Meta Trains Its New AI With Your (Mostly) Public Instagram and FB Posts
Meta has revealed a whole host of new AI-powered features and platform technologies that will be attaching themselves to its services.
One of these is called Meta AI, which works as a virtual assistant that will “live” on the social media platform’s services and help users. Well, Meta has trained this particular AI with the Instagram and Facebook post of its billions of users.
On the one hand, it’s only natural for a tech giant like Meta to completely embrace the AI game.
The technology has advanced by leaps and bounds in the last year, and become pretty much ubiquitous to the point of saturation across the whole landscape of technology services worldwide.
We’re now seeing usable, even excellent AI tools being added to many common software platforms that all of us use as photographers, creators and individuals.
With all of that happening and the fizzled response to Mark Zuckerberg’s drive for the “Metaverse” in the last couple of years, the company naturally pivoted to AI too and has the potential to make a huge impact with this.
Given Meta’s uniquely vast and largely walled-off troves of social media content including photos, public posts, comments and probably even personal messages, their potential training set for any chat AI is enormous.
With all that in mind, we might be able to expect genuinely impressive behavior from the suite of AI technologies that the company has announced for editing images on Instagram and its Meta AI assistant.
According to a press statement from the company, “Meta AI is a new assistant you can interact with like a person, available on WhatsApp, Messenger, Instagram, and coming soon to Ray-Ban Meta smart glasses and Quest 3,”
Meta’s announcement further elaborates that Meta AI is “powered by a custom model that leverages technology from Llama 2 and our latest large language model (LLM) research.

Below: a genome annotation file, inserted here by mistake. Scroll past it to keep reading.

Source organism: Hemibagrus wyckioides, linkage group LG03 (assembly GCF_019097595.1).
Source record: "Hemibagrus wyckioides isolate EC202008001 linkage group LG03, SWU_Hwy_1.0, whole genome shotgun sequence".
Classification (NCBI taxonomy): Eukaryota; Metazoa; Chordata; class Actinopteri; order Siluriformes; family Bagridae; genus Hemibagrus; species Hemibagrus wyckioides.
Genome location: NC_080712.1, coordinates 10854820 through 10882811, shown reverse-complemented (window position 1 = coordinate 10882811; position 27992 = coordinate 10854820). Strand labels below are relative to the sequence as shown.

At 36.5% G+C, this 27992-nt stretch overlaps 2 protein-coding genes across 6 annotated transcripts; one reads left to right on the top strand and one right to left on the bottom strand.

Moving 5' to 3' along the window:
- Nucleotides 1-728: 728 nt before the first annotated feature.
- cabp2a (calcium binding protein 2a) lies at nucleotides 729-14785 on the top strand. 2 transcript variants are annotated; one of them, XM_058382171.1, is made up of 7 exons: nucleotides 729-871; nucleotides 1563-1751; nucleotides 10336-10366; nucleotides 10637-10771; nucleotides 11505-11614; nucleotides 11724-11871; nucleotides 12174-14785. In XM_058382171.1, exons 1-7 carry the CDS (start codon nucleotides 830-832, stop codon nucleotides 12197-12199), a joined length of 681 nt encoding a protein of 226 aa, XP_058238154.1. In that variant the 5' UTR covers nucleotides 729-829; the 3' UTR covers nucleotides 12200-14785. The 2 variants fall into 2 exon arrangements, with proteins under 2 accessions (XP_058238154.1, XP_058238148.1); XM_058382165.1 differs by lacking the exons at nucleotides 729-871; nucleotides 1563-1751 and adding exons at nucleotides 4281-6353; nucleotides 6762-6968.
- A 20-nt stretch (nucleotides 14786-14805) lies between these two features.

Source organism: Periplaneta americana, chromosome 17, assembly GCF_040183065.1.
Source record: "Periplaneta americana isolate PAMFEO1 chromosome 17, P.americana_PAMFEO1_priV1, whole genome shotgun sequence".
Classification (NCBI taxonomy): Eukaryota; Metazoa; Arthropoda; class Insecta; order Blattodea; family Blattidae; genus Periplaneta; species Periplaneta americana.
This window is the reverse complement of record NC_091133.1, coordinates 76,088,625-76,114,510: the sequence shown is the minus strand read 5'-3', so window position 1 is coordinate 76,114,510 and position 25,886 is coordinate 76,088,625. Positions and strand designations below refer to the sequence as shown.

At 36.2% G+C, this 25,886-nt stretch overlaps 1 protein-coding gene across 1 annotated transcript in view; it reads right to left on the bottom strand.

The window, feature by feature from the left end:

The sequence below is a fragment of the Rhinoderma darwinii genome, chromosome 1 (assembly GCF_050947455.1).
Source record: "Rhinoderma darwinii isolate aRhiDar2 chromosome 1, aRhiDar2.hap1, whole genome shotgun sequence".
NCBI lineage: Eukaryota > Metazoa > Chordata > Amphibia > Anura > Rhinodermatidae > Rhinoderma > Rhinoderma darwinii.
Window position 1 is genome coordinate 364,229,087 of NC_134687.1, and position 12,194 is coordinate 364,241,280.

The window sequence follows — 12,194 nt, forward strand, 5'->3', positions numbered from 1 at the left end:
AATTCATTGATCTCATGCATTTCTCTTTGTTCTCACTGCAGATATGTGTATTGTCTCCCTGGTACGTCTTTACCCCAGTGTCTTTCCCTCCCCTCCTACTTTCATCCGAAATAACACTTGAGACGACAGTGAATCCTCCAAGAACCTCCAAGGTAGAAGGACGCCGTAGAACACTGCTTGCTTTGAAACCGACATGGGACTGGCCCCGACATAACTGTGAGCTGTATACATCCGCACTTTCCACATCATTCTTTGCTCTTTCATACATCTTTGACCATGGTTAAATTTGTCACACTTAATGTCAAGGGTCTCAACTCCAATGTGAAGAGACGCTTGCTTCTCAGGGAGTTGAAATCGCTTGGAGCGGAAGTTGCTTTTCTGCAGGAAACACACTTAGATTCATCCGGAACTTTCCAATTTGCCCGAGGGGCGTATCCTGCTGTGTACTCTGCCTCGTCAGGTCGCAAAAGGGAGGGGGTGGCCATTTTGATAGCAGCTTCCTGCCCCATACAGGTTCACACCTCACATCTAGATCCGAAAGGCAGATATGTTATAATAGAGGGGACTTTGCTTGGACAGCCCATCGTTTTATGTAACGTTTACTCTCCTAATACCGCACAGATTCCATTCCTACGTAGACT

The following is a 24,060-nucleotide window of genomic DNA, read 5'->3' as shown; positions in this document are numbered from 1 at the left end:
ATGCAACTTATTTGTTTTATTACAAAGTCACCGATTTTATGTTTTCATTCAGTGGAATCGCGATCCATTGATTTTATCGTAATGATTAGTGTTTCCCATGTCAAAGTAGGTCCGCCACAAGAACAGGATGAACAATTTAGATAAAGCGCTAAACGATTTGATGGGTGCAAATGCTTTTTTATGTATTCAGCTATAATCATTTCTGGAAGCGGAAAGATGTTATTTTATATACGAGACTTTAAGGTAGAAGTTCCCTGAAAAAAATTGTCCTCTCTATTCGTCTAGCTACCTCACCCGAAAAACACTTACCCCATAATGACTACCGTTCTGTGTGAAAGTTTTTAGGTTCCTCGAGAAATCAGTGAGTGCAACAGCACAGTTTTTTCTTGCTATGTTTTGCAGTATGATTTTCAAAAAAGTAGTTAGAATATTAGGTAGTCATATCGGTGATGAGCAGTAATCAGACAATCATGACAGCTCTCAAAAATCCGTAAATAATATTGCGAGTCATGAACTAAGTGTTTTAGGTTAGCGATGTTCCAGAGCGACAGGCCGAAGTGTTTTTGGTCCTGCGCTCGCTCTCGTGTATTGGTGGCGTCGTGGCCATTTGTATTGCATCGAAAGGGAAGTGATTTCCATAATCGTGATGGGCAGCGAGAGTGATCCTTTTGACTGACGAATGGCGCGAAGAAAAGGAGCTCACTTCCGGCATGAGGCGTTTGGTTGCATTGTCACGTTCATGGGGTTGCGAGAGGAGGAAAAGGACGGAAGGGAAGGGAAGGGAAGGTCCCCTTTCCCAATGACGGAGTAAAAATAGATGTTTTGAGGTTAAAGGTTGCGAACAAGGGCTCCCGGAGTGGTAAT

In text-based chats, Meta AI has access to real-time information through our search partnership with Bing and offers a tool for image generation.”
While the company has been a bit vague on the degree and details of how it used user content to train its AI, the company’s president of Global Affairs Nick Clegg has admitted to Reuters that public FB and IG posts were partially used for training.
Clegg added “We’ve tried to exclude datasets that have a heavy preponderance of personal information,” and underscored that the “vast majority” of the data used by Meta was publicly visible on its social platforms.
He essentially emphasized that the company stuck to this because wanted to respect privacy concerns.
However, Meta has a long history of doing exactly the opposite. Also, if you read the obvious evasiveness of his statement, it leaves lots of room for them having also used private communications and content for their training to just about any degree they please.
After all, if the minority of the content used for training was still private as insinuated by Clegg’s comments, little stops it from having really been even more than admitted or being more heavily down the road.
Clegg then explains that public photos, text posts and comments were used for the AI training. The photos in particular were used to train Emu, the AI that’s the backbone of the forthcoming Instagram image editing tools.
IG and FB text posts on the other hand were used for the Meta AI chatbot. In both cases, he reaffirms the public nature of the content being used, or okay, at least the “vast majority.”
If you’re posting content of any kind to either of these social media platforms from Meta, you probably already know full well that you have little expectation of privacy for anything you upload.
However, if you’re worried about copyright issues around your text and pictures being used for the vast and profitable company’s AI product development (obviously without compensation to users like us), then the above is also worth thinking about.
Clegg himself touched on the hot-button issue of copyright concerns and mentioned that he expected a “fair amount of litigation” to decide if copyrighted material can be added to AI training under fair use provisions.
He blandly stated, “Whether creative content is covered or not by existing fair use doctrine… We think it is, but I strongly suspect that’s going to play out in litigation,”
Since Meta’s terms and conditions for joining its social media platforms in any case allow the company-wide leeway in how it takes advantage of user content, their jumping on that content for making their AI technology as competitive as possible goes without saying.
The litigation can be solved later by their lawyers. This doesn’t mean that you’re likely to find your photos visibly appearing as part of some AI-rendered visuals generated by Meta technology.
However, it is possible that they play a tiny part in some aspect of what their image-editing AI tech is capable of.